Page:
Chhetriya Pardushan Mukti sangarsh Samiti v State of U.P[3] Clean air and fresh water, necessary for the very survival of life, was explicitly reiterated by the Supreme Court in the case of Subhash kumar v State of Bihar as the fundamental right under Article 21 of the constitution. K.N. Singh,J. observed:

Right to live is a fundamental right under Article 21 of the Constitution and it includes the right of enjoyment of pollution free water and air for full enjoyment of life.



            The case of Virendra Gaur v State of Haryana[4] is a good example wherein the Supreme Court in very distinct terms emphasized and enunciated the link between pollution free air and water and right to life under Article 21 of the Constitution. The Court observed.


            Article 21 protects right to life as a fundamental right. Enjoyment of life and its attainment including their right to life with human dignity encompass within its ambit, the protection and preservation of environment, ecological balance free from pollution of air and water, sanitation without which life cannot be enjoyed. Any contra acts or action would cause environmental pollution. Environmental, ecological air, water pollution etc should be regarded as amounting to violation of Article 21. Therefore, hygienic environment is an integral facet of right to healthy life and it would be impossible to live with human dignity without a humane and healthy environment.

            In Kinkri Devi v State of Himanchal Pradesh[5], the Himanchal Pradesh High Court while considering the legality of mining operations held that if a balance was not struck between the needs of development and that of protection of the ecology it would result in a violation of citizen’s fundamental rights guaranteed under the Constitution of India. The court further observed that to ensure the attainment of the constitutional goal of protection and improvement of natural wealth and environment the court would intervene effectively by issuing appropriate writs or orders or directions.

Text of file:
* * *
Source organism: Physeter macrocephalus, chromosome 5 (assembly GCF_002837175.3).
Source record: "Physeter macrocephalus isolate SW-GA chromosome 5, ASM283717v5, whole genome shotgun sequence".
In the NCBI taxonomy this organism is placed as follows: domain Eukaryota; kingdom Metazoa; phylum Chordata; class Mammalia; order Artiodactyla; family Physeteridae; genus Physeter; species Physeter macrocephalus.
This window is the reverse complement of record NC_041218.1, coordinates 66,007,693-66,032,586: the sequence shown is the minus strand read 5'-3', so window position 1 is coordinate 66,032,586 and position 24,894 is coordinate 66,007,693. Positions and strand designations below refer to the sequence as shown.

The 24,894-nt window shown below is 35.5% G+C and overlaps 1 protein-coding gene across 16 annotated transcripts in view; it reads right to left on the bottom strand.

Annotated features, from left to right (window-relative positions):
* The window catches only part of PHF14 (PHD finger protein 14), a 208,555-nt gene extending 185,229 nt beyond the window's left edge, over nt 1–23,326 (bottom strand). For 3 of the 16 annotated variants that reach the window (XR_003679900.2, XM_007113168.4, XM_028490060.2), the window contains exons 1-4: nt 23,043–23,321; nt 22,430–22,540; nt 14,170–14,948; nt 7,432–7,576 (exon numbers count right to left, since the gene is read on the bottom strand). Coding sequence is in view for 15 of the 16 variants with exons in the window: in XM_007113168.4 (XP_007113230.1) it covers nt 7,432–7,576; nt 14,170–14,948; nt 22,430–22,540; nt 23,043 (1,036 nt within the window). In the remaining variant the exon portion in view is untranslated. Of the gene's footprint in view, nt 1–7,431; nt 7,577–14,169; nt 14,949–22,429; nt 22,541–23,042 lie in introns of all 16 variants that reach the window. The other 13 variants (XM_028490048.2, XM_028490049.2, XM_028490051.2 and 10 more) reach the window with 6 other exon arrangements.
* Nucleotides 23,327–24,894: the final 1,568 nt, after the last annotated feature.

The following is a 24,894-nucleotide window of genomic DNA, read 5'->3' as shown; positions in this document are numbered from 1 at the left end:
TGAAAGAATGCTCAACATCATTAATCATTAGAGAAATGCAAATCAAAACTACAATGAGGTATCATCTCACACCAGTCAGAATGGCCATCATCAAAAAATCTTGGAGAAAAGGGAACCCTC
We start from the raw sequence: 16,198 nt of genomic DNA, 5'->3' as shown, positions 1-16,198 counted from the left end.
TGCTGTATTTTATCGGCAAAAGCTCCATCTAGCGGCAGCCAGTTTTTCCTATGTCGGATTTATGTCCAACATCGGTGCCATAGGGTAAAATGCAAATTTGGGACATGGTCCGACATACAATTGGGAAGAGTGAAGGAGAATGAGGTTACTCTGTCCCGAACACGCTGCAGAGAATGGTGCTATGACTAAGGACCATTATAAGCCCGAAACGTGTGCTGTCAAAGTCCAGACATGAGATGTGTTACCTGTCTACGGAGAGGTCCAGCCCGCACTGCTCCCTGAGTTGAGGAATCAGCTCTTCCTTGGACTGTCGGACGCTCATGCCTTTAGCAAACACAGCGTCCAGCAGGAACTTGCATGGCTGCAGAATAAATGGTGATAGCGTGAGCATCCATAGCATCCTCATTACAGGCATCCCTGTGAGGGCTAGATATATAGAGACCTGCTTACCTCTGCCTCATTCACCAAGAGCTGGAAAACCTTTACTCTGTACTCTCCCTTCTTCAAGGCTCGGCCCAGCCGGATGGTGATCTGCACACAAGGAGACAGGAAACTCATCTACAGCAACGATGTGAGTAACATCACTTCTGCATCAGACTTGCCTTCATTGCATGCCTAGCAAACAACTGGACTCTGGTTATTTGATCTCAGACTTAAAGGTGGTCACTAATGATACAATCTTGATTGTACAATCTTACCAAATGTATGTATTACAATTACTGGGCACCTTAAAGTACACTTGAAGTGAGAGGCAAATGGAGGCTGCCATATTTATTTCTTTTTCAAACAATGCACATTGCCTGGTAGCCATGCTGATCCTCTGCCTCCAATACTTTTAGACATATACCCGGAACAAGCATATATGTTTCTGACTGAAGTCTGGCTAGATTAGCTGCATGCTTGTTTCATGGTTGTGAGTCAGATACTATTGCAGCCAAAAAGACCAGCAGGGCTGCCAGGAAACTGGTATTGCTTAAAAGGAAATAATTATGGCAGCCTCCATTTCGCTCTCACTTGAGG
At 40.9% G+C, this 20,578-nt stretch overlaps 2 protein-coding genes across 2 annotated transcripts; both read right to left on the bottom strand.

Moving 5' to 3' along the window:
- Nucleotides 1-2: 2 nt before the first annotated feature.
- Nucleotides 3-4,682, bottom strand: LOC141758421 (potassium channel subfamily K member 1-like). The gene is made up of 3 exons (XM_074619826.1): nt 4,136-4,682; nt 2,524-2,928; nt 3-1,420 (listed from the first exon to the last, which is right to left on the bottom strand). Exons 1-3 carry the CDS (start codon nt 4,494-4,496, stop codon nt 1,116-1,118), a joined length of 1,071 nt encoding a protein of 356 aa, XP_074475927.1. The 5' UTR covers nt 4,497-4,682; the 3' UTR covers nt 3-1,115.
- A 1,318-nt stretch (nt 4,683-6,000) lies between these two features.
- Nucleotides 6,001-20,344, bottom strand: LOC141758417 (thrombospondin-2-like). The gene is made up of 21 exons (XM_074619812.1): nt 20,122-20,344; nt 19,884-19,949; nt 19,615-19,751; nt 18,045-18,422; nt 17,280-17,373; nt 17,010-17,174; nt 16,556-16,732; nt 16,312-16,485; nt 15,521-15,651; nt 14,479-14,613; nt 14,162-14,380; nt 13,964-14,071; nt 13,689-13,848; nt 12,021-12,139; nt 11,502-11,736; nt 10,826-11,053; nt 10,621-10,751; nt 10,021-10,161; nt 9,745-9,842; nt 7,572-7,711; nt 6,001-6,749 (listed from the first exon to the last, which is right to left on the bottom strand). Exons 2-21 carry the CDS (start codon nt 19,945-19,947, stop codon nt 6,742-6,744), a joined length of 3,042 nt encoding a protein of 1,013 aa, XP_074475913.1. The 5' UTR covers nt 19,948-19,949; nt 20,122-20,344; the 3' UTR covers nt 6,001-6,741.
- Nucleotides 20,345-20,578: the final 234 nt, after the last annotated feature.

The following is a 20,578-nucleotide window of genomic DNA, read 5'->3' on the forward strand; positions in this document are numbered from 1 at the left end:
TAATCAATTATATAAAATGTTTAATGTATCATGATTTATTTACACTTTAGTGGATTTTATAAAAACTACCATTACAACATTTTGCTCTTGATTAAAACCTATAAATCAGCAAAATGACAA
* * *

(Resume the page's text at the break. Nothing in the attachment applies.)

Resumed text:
The water management has been pointed out to be the biggest challenge in the opening decades of the present century. And therefore, the High Court of Kerala in the case of F.K. Hussain v Union of India[6], Suggested for the conservation of water resources. The High Court maintained that the executives had onerous responsibility in the matter of providing civic amenities but observed that there must be an effective and wholesome interdisciplinary interaction and the administrative authorities could not be permitted to function in such a manner as to make inroads into the fundamental right under Article 21 of the Constitution. The court further observed:

            The right to sweet and the right to free air are attributes of the right to life for these are the basic elements which sustain the life itself.


            In V. lakshmipathy v state of Karnataka[7], the Karnataka High Court dispensing a writ petition observed that “restoring nature to the natural state” had become a “cause of all the people.’ The preservation of environment is the need of the time. It is a cause of particular concern to the living young generation because the future generation will reap the grim consequences of the failure of the present day failure. The court observed that an onerous obligation which we owed to posterity was clean air, water, greenery and open spaces. These ought to be elevated to the status of birth rights of every citizen.


            In D.D. Vyas v Ghaziabad Development Authority[8], the Allahabad high Court directed the Ghaziabad Development Authority to take appropriate steps to achieve the statutory object of sectionring preservation of environment and development of the residential colonies. The High Court observed.